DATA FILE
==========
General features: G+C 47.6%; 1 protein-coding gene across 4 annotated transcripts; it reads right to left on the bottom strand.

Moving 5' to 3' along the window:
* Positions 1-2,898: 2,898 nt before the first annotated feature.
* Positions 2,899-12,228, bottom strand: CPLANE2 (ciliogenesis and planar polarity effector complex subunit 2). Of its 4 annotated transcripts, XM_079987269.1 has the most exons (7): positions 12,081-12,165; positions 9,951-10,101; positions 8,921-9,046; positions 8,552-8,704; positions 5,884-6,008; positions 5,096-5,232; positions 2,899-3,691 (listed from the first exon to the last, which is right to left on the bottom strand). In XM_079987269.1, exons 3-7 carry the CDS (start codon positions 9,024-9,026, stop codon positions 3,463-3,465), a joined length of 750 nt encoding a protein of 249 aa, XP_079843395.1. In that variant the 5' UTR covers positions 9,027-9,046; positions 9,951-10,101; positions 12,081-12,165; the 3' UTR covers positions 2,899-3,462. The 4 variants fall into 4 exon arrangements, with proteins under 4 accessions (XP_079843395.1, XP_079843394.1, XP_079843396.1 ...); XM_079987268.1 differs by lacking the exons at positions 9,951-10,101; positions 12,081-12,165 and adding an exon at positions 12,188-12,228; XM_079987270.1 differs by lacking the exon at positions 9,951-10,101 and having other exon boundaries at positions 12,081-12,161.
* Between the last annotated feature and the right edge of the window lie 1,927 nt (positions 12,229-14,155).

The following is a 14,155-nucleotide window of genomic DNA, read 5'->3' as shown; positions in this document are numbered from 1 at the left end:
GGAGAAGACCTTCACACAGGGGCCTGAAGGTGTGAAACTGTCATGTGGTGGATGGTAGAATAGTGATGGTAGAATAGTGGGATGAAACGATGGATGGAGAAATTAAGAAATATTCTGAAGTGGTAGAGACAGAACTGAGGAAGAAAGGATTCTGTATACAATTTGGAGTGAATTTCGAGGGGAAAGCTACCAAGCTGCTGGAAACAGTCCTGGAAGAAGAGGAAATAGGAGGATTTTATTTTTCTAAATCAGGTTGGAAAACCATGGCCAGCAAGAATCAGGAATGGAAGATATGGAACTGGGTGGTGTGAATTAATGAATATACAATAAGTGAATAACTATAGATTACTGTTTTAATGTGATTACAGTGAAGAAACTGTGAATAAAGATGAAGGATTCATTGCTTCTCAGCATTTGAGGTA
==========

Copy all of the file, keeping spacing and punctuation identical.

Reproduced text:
General features: G+C 47.6%; 1 protein-coding gene across 4 annotated transcripts; it reads right to left on the bottom strand.

Moving 5' to 3' along the window:
* Positions 1-2,898: 2,898 nt before the first annotated feature.
* Positions 2,899-12,228, bottom strand: CPLANE2 (ciliogenesis and planar polarity effector complex subunit 2). Of its 4 annotated transcripts, XM_079987269.1 has the most exons (7): positions 12,081-12,165; positions 9,951-10,101; positions 8,921-9,046; positions 8,552-8,704; positions 5,884-6,008; positions 5,096-5,232; positions 2,899-3,691 (listed from the first exon to the last, which is right to left on the bottom strand). In XM_079987269.1, exons 3-7 carry the CDS (start codon positions 9,024-9,026, stop codon positions 3,463-3,465), a joined length of 750 nt encoding a protein of 249 aa, XP_079843395.1. In that variant the 5' UTR covers positions 9,027-9,046; positions 9,951-10,101; positions 12,081-12,165; the 3' UTR covers positions 2,899-3,462. The 4 variants fall into 4 exon arrangements, with proteins under 4 accessions (XP_079843395.1, XP_079843394.1, XP_079843396.1 ...); XM_079987268.1 differs by lacking the exons at positions 9,951-10,101; positions 12,081-12,165 and adding an exon at positions 12,188-12,228; XM_079987270.1 differs by lacking the exon at positions 9,951-10,101 and having other exon boundaries at positions 12,081-12,161.
* Between the last annotated feature and the right edge of the window lie 1,927 nt (positions 12,229-14,155).

The following is a 14,155-nucleotide window of genomic DNA, read 5'->3' as shown; positions in this document are numbered from 1 at the left end:
GGAGAAGACCTTCACACAGGGGCCTGAAGGTGTGAAACTGTCATGTGGTGGATGGTAGAATAGTGATGGTAGAATAGTGGGATGAAACGATGGATGGAGAAATTAAGAAATATTCTGAAGTGGTAGAGACAGAACTGAGGAAGAAAGGATTCTGTATACAATTTGGAGTGAATTTCGAGGGGAAAGCTACCAAGCTGCTGGAAACAGTCCTGGAAGAAGAGGAAATAGGAGGATTTTATTTTTCTAAATCAGGTTGGAAAACCATGGCCAGCAAGAATCAGGAATGGAAGATATGGAACTGGGTGGTGTGAATTAATGAATATACAATAAGTGAATAACTATAGATTACTGTTTTAATGTGATTACAGTGAAGAAACTGTGAATAAAGATGAAGGATTCATTGCTTCTCAGCATTTGAGGTA